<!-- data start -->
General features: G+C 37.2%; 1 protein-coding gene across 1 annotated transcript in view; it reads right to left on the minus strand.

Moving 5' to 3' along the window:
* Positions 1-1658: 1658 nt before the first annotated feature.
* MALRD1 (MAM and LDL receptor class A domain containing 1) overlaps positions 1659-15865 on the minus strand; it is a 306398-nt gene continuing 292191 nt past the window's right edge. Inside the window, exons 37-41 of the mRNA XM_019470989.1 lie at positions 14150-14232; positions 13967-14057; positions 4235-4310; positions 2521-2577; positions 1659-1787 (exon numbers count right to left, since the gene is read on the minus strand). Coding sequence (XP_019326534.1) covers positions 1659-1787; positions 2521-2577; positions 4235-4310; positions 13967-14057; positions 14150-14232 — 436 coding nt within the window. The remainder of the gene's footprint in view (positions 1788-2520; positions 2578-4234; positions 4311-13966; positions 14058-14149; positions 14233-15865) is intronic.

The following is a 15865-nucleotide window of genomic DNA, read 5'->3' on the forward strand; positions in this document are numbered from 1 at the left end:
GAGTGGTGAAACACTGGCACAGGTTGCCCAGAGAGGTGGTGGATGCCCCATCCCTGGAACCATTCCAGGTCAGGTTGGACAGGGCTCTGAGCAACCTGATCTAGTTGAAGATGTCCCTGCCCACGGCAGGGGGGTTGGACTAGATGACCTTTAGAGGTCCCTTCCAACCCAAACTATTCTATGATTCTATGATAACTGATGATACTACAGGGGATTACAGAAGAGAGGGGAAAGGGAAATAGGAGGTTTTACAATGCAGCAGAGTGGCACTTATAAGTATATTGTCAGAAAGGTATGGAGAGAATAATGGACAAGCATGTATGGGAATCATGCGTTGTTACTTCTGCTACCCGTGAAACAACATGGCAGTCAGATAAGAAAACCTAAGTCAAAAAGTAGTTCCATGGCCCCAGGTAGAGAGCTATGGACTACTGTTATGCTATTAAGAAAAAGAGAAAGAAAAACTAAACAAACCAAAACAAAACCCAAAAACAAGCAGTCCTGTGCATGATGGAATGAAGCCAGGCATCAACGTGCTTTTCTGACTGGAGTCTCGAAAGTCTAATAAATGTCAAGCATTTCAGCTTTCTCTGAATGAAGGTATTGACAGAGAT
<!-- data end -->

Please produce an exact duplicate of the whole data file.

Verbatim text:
General features: G+C 37.2%; 1 protein-coding gene across 1 annotated transcript in view; it reads right to left on the minus strand.

Moving 5' to 3' along the window:
* Positions 1-1658: 1658 nt before the first annotated feature.
* MALRD1 (MAM and LDL receptor class A domain containing 1) overlaps positions 1659-15865 on the minus strand; it is a 306398-nt gene continuing 292191 nt past the window's right edge. Inside the window, exons 37-41 of the mRNA XM_019470989.1 lie at positions 14150-14232; positions 13967-14057; positions 4235-4310; positions 2521-2577; positions 1659-1787 (exon numbers count right to left, since the gene is read on the minus strand). Coding sequence (XP_019326534.1) covers positions 1659-1787; positions 2521-2577; positions 4235-4310; positions 13967-14057; positions 14150-14232 — 436 coding nt within the window. The remainder of the gene's footprint in view (positions 1788-2520; positions 2578-4234; positions 4311-13966; positions 14058-14149; positions 14233-15865) is intronic.

The following is a 15865-nucleotide window of genomic DNA, read 5'->3' on the forward strand; positions in this document are numbered from 1 at the left end:
GAGTGGTGAAACACTGGCACAGGTTGCCCAGAGAGGTGGTGGATGCCCCATCCCTGGAACCATTCCAGGTCAGGTTGGACAGGGCTCTGAGCAACCTGATCTAGTTGAAGATGTCCCTGCCCACGGCAGGGGGGTTGGACTAGATGACCTTTAGAGGTCCCTTCCAACCCAAACTATTCTATGATTCTATGATAACTGATGATACTACAGGGGATTACAGAAGAGAGGGGAAAGGGAAATAGGAGGTTTTACAATGCAGCAGAGTGGCACTTATAAGTATATTGTCAGAAAGGTATGGAGAGAATAATGGACAAGCATGTATGGGAATCATGCGTTGTTACTTCTGCTACCCGTGAAACAACATGGCAGTCAGATAAGAAAACCTAAGTCAAAAAGTAGTTCCATGGCCCCAGGTAGAGAGCTATGGACTACTGTTATGCTATTAAGAAAAAGAGAAAGAAAAACTAAACAAACCAAAACAAAACCCAAAAACAAGCAGTCCTGTGCATGATGGAATGAAGCCAGGCATCAACGTGCTTTTCTGACTGGAGTCTCGAAAGTCTAATAAATGTCAAGCATTTCAGCTTTCTCTGAATGAAGGTATTGACAGAGAT